William Blake struggled with the question of how chaos can be assimilated into imaginative order in all of his works. With his Lambeth Books and Prophecies of the 1790s, he began to address directly this fundamental issue with which all myth may be said to be concerned. These poems primarily attempt to forge a mythos, while at the same time intentionally showing the possible errors into which the mythmaker may fall. They make possible Blake’s later centripetal prophecies, themselves “regenerative” of their readers:The Four Zoas, Milton, andJerusalem.

    Blake’s early conception of chaos seems close to the classical Greek...

  7. TWO The Balance of Archetypes in The Four Zoas
    (pp. 48-94)

    It might seem at first that the political aspects of “regeneration” are not as germane toThe Four Zoasas they are to Blake’s earlier poetry. The millennium is seen as an imminent historical possibility in the Lambeth Prophecies, and more as a psychological event inThe Four Zoas. Here, Blake gives us “the torments of Love & Jealousy in the Death and Judgement of Albion the Ancient Man” as that “Man’s” psychological faculties try to work together to achieve the final “Resurrection from the dead” (1.4.5). But Blake’s very designation of this Adam Kadmon, this Everyman, this archetype of the...

  8. THREE The Reassumption of Ancient Bliss
    (pp. 95-115)

    Mircea Eliade says that all the countless eschatological myths throughout the world celebrate the “repetition of the mythical moment of the passage from chaos to cosmos”: the end of the world followed by a regeneration of life.¹ The believer in such a myth could experience this future regenerationin the presentthrough ritual. This ritual “reproduce[s] a primordial act … repeat[s] a mythical example”² and reestablishes “sacred” time for the celebrant, that time when the rhythms of the cosmos show the sacred force behind that cosmos.³ The ritual abolishes “profane” time (that is, non-mythical time) for the worshipper, making him...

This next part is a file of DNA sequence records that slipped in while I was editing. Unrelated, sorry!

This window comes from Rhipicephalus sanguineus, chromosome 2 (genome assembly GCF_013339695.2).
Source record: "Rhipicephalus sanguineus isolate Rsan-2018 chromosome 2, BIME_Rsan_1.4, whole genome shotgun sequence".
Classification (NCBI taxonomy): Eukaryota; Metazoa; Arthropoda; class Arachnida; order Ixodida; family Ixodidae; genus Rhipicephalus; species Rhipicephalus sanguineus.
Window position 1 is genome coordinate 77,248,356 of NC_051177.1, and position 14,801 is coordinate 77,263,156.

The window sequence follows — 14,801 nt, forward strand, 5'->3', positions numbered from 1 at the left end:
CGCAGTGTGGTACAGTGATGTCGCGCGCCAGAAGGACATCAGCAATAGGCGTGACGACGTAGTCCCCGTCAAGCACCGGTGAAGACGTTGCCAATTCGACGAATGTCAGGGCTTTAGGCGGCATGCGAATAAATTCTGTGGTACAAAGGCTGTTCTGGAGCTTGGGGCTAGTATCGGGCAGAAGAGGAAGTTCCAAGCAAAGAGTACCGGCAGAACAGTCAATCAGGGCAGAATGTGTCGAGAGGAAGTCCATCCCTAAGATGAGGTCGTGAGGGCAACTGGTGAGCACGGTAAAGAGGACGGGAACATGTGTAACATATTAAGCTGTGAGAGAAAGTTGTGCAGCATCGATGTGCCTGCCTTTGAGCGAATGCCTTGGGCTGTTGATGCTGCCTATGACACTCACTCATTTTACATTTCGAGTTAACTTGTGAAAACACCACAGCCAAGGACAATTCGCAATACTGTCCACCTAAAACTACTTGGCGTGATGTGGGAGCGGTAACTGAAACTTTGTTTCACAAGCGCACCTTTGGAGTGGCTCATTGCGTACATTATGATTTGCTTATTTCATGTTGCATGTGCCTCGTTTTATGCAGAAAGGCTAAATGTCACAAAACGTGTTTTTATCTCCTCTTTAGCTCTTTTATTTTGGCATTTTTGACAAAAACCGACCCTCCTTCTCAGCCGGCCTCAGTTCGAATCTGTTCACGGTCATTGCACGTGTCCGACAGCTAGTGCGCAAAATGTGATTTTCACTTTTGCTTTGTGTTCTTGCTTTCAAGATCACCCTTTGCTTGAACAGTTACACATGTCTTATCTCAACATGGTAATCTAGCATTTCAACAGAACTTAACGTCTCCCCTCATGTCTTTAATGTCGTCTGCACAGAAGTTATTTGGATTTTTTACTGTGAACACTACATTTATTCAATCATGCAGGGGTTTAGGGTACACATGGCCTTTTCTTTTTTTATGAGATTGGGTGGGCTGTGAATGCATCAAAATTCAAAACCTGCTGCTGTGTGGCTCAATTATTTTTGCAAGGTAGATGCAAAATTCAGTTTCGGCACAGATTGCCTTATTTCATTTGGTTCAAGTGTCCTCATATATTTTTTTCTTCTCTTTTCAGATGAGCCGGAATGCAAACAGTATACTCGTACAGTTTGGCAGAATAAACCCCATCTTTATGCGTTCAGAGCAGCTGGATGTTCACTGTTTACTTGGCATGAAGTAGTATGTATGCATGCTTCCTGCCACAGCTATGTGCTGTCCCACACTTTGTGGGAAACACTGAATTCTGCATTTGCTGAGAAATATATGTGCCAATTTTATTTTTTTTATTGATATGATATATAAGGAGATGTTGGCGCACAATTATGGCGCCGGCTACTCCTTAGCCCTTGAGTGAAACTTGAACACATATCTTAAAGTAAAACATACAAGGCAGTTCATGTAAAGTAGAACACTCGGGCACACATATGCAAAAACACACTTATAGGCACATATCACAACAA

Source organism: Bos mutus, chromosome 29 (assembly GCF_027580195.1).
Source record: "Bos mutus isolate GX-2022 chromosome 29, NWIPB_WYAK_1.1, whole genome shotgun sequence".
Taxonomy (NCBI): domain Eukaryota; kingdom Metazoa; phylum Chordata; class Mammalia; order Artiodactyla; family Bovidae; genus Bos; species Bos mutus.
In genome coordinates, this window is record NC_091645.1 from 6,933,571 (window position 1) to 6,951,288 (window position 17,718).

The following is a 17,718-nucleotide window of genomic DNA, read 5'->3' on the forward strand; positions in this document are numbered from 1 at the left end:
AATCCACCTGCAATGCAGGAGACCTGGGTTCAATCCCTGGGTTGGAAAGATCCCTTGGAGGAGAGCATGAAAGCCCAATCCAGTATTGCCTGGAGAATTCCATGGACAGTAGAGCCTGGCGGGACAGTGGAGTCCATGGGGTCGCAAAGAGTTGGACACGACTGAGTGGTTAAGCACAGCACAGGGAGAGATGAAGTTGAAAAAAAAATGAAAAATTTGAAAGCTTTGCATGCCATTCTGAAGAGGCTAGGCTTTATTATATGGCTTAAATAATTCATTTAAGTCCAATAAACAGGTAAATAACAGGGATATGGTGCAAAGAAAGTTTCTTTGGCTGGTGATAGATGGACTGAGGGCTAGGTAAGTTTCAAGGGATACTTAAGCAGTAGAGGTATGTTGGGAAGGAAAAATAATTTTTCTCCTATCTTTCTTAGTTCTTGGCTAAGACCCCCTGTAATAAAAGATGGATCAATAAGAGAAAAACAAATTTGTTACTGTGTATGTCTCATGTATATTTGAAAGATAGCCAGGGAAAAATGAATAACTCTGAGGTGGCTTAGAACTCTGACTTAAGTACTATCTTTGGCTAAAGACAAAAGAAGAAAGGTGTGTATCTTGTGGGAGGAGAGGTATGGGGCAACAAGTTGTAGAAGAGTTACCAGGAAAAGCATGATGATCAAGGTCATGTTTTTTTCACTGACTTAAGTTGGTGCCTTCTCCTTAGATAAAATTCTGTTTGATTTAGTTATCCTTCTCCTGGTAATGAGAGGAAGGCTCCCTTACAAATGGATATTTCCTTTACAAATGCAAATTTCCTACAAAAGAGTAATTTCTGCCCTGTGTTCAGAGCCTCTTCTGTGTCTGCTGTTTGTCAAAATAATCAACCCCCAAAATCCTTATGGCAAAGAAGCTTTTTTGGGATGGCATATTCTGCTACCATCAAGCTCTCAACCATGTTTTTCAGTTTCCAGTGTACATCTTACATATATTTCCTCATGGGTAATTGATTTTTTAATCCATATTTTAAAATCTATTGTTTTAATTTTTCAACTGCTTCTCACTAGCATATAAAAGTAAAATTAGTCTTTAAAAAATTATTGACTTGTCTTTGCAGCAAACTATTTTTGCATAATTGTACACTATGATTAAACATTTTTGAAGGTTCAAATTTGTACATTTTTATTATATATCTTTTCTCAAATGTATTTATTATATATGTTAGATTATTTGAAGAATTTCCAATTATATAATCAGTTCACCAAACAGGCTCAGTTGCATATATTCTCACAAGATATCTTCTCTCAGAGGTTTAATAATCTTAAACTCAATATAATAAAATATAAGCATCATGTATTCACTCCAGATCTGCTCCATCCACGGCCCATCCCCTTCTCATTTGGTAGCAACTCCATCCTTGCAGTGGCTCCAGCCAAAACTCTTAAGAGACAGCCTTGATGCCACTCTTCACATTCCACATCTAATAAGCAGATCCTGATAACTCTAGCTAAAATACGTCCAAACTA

9. FOUR Going Forth to the Vintage of Nations
    (pp. 116-154)

    Miltonrequires a psychological analysis more than any other of Blake’s poems, for ifThe Four Zoastakes place in Albion’s “circling Nerves” (FZ1.11.15),Miltonis quite intentionally enacted in Blake’s own “Human Brain.”The Four Zoashad explored the general nature of the unconscious, seeking to discover what itis. One of the many remarkable aspects of that poem was its unerring accuracy in giving us the very workings of the unconscious, both in dramatic actions and in symbols.Miltonadvances to examine the unconscious as it acts within Blake himself, the individual man who was a poet...

  10. FIVE Beyond Myth, Beyond Non-Myth
    (pp. 155-186)

    Blake indeed sings “of the Sleep of Ulro! and of the passage through Eternal Death!” inJerusalem, as the first lines of that poem promise. He renders chaos in its “Minute Particulars,” and that polarity does not appear here as “the soul-shuddring vacuum,” “Voidness,” “the Abyss,” or “Eternal Death.” Instead the characters endure the horrors of modern warfare, industrialism, and the reactionary political climate of early nineteenth-century England. It is as if we are taken into the world of the chants of Ahania and Enion inThe Four Zoas, or the Ulro through which Milton and Ololon pass inMilton,...

  11. Bibliography
    (pp. 187-196)
  12. Index
    (pp. 197-198)
  13. Back Matter
    (pp. 199-199)